BT: When The Handmaid's Tale was published, Contemporary Authors listed your religion as "Pessimistic Pantheist," which you defined as the belief that "God is everywhere, but losing." Is this still an accurate description of your spiritual philosophy?

MA: I expect you don't have the foggiest what I meant in the first place. On bad days, neither do I. But let's argue it through. In the Biblical version—Genesis-God created the heaven and the earth—out of nothing, we presume. Or else out of God, since there was nothing else around that God could use as substance. Big Bang theory says much the same, without using the word God. That is: once there was nothing, or else "a singularity." Then poof. Big Bang. Result: the universe. So since the universe can't be made of anything else, it must be made of singularity-stuff, or God-stuff—whatever term you wish to employ. Whether this God-stuff was a thought form such as a series of mathematical formulae, an energy form, or some sort of extremely condensed cosmic plasma, is open to discussion. Therefore everything has "God" in it. The forms of "God," both inorganic and organic, have since multiplied exceedingly. You might say that each new combination of atoms, molecules, amino acids, and DNA is a different expression of "God." Therefore each time we terminate a species, "God" becomes more limited. The human race is terminating species at an alarming rate. It is thereby diminishing God, or the expressions of God. If I were the Biblical God, I would be very annoyed. He made the thing and saw that it was good. And now people are scribbling all over the artwork. It is noteworthy that the covenant made by God after the flood was not just with Noah, but with every living thing. I assume that the "God's Gardeners" organization in I used this kind of insight as a cornerstone of their theology. Is that any clearer?

from the BoldType interview

* * * * *

I imagine that if Margaret Atwood were an English prof, she would be a tough one. She seems like she has an excellent, dry sense of humor but also a no-nonsense, straight-up attitude.

Thursday, June 05, 2008

In thy face I see
The map of honour, truth, and loyalty!

Henry VI

(Ok, the quote and the pics don't match, but I'm a fan of Desdemona. Especially Irene Jacob's portrayal.)

Wednesday, June 04, 2008

More evil than Walmart

"...controlling the seeds is not some abstraction. Whoever provides the world’s seeds controls the world’s food supply."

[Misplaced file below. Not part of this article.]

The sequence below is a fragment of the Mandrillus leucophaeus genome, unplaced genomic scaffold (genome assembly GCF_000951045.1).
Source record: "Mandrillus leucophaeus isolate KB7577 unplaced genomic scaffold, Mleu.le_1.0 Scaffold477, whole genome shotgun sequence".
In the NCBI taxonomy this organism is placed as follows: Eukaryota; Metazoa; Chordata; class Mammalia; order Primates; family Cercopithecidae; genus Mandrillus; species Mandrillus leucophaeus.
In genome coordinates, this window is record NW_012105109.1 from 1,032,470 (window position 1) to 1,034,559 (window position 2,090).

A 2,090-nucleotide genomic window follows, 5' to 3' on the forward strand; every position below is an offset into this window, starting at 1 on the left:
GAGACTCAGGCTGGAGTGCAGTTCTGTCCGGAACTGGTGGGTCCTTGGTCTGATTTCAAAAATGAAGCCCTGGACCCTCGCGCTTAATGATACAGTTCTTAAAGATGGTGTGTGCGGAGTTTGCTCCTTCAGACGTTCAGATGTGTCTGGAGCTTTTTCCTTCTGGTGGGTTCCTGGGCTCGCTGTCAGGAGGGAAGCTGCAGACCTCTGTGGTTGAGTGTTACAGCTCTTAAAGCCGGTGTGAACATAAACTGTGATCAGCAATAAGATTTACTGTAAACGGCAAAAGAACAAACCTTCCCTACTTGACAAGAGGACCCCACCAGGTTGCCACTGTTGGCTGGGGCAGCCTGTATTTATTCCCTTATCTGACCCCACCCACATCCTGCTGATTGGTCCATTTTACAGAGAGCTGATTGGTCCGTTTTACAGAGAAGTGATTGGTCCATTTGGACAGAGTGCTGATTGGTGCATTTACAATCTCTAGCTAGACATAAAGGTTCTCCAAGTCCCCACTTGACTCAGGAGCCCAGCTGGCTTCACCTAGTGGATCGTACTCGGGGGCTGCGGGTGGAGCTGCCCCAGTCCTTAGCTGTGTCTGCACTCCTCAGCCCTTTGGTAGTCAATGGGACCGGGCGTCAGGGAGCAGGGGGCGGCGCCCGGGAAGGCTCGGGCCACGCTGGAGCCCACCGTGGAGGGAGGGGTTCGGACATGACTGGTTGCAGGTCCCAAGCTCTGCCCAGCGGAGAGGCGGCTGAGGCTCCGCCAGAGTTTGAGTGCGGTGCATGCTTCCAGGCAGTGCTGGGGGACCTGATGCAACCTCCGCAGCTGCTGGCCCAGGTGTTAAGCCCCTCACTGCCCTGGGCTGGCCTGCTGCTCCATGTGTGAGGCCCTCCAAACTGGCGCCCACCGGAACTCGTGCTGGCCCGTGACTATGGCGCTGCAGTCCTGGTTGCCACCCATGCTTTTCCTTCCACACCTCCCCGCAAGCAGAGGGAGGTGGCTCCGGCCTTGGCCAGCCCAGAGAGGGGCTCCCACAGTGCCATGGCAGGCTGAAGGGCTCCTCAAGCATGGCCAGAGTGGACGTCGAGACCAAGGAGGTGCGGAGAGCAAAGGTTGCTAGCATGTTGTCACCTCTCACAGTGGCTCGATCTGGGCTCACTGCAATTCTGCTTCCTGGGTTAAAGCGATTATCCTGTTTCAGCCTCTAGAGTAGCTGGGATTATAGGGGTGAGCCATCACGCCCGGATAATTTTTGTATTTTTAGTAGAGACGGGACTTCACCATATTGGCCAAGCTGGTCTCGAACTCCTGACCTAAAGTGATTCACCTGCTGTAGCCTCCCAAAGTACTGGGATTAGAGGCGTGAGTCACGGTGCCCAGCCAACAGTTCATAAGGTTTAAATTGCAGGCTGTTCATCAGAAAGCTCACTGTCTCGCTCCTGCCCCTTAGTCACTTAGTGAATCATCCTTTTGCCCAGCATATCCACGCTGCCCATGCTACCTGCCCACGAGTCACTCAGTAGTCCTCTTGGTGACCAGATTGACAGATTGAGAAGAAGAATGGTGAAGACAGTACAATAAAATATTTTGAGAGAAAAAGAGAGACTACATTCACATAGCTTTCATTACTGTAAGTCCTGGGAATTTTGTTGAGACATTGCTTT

Monsanto's Harvest of Fear (from Vanity Fair, May 2008)

Every time I read about Monsanto I'm reminded of the Umbrella Corporation from Resident Evil. Now that I've read Margaret Atwood's amazing, scarily possible Oryx & Crake another comparison might be to OrganInc or HelthWyzer.

One of the VF article's most damning tales is of the town of Nitro where Monsanto ran a chemical plant:

On March 8, 1949, a massive explosion rocked Monsanto’s Nitro plant when a pressure valve blew on a container cooking up a batch of herbicide. The noise from the release was a scream so loud that it drowned out the emergency steam whistle for five minutes. A plume of vapor and white smoke drifted across the plant and out over town.Residue from the explosion coated the interior of the building and those inside with what workers described as “a fine black powder.” Many felt their skin prickle and were told to scrub down.

Within days, workers experienced skin eruptions. Many were soon diagnosed with chloracne, a condition similar to common acne but more severe, longer lasting, and potentially disfiguring. Others felt intense pains in their legs, chest, and trunk. A confidential medical report at the time said the explosion “caused a systemic intoxication in the workers involving most major organ systems.” Doctors who examined four of the most seriously injured men detected a strong odor coming from them when they were all together in a closed room. “We believe these men are excreting a foreign chemical through their skins,” the confidential report to Monsanto noted. Court records indicate that 226 plant workers became ill.